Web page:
Downtown Seattle seeks to rework pedestrian traffic flow to accommodate transit growth

ByShannon J. Cortes

Sep 8, 2022

The Downtown Seattle Association (DSA) has a plan to help improve downtown Third Avenue as ‘unprecedented growth’ has left the central street struggling with transportation, traffic and crime, making the area unstable. attractive to pedestrians.

Third Avenue as of 2019 has over 290 buses per rush hour, more than any other transit street in the United States or Canada.

“In fact, actual growth trends have upended expectations as Seattle added about one-third of these estimated new residents in the past two years alone,” reads the report, authored by Kathy O’Kelley and Sabrina Villanueva. . “And in 2018, for the third year in a row, Seattle had more cranes than any other city in the country (65 in total). That’s 25 more than second place Chicago.

The DSA estimates that at its current growth rate, the city will reach its growth estimate for 2035 this year, 13 years ahead of schedule, according to the latest report released by the DSA.

In 2016, the Seattle City Council passed a comprehensive plan that estimated Seattle’s 2016 population of 686,800 would increase by 120,000 over the next 20 years.

Seattle’s current population has already exceeded those expectations and is currently estimated at 762,500, according to the Office of Community Planning and Development.

The DSA, along with the Downtown Transportation Alliance and partners from the City of Seattle, King County, and Sound Transit, founded Commute Seattle to encourage single commuters to use more efficient transportation.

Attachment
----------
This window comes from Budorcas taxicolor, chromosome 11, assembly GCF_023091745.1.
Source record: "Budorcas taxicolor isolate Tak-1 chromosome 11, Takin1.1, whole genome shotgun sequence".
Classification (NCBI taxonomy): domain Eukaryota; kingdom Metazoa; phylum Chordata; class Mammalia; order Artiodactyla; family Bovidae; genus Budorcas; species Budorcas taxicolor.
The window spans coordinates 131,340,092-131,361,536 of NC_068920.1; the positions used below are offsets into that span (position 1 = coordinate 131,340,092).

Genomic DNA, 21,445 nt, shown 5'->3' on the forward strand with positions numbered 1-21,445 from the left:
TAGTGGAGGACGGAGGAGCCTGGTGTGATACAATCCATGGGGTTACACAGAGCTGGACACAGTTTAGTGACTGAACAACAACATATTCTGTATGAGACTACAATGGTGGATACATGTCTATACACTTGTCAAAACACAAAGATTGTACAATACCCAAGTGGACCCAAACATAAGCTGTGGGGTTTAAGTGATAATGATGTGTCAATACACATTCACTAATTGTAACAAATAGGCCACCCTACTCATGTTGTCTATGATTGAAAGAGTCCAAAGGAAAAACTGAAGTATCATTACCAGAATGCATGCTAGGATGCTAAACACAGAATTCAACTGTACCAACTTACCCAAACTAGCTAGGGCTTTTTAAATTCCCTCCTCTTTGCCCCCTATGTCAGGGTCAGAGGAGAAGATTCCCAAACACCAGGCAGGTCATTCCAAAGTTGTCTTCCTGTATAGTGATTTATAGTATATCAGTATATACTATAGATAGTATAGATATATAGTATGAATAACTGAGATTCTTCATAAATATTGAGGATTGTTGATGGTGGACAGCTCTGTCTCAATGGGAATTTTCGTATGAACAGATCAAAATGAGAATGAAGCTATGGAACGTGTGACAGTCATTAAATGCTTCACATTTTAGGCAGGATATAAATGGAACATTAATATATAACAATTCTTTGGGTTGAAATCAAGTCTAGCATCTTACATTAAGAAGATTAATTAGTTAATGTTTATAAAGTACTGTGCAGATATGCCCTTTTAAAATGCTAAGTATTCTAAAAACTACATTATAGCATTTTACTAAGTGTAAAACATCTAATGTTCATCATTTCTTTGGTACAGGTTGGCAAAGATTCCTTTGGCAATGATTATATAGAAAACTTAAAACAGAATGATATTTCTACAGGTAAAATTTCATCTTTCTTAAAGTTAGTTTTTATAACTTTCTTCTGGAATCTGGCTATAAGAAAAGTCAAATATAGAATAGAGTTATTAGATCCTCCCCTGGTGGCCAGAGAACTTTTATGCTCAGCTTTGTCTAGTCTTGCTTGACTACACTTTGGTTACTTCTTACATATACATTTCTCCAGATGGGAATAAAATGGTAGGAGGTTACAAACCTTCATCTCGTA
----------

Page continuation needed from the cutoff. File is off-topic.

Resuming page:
“Since Commute Seattle’s inception in 2005, car-only car trips have been declining and Seattle leads the nation in transit ridership,” the report said. “In 2017, Seattle saw more new transit trips per capita than any other city (2.5 million total) and increased transit ridership by 2.3 percent. Today, even though a record number of workers come to the city center every day from all over the region, only 25% travel alone by car.

Research shows that Third Avenue has relatively little sidewalk space compared to other streets in the city. About 45% of its rights-of-way are developed for pedestrians, as of 2019.

“Some people report avoiding Third Avenue altogether due to the lack of personal space and unclear walking paths,” the report said. “This puts retailers ahead of stores at a clear disadvantage to competitors on adjacent streets.”

Young man shot to death on Third Avenue in Seattle, investigation underway

Amid the daily traffic jams Third Avenue faces, violent crime has also increased in this area over the past year. Mayor Bruce Harrell called the situation along Third Avenue “completely unacceptable” after a deadly shooting took place in February.

Earlier this year, the Seattle Police Department increased patrols on Third Avenue in response to recent violent crimes. Acting Seattle Police Chief Adrian Diaz said in a letter that the department would initiate patrols in the area of ​​Third Avenue between Pike and Pine streets.

“I know the past two years have been a difficult time for our city, especially for you, our members of the Seattle Police Department,” Diaz said. “But, at the same time, I think we’ve reached a milestone and can make a positive impact with the support of Mayor Harrell, City Attorney Davison, and the vast majority of the community members we serve. “

Despite the increased volume of crime, the DSA report lists a lack of public or private open spaces, high volumes of pedestrians and long bus queues, poor infrastructure maintenance, walls or blank facades that lack engagement and a high volume of office towers with underutilized lobbies as the street’s biggest concerns.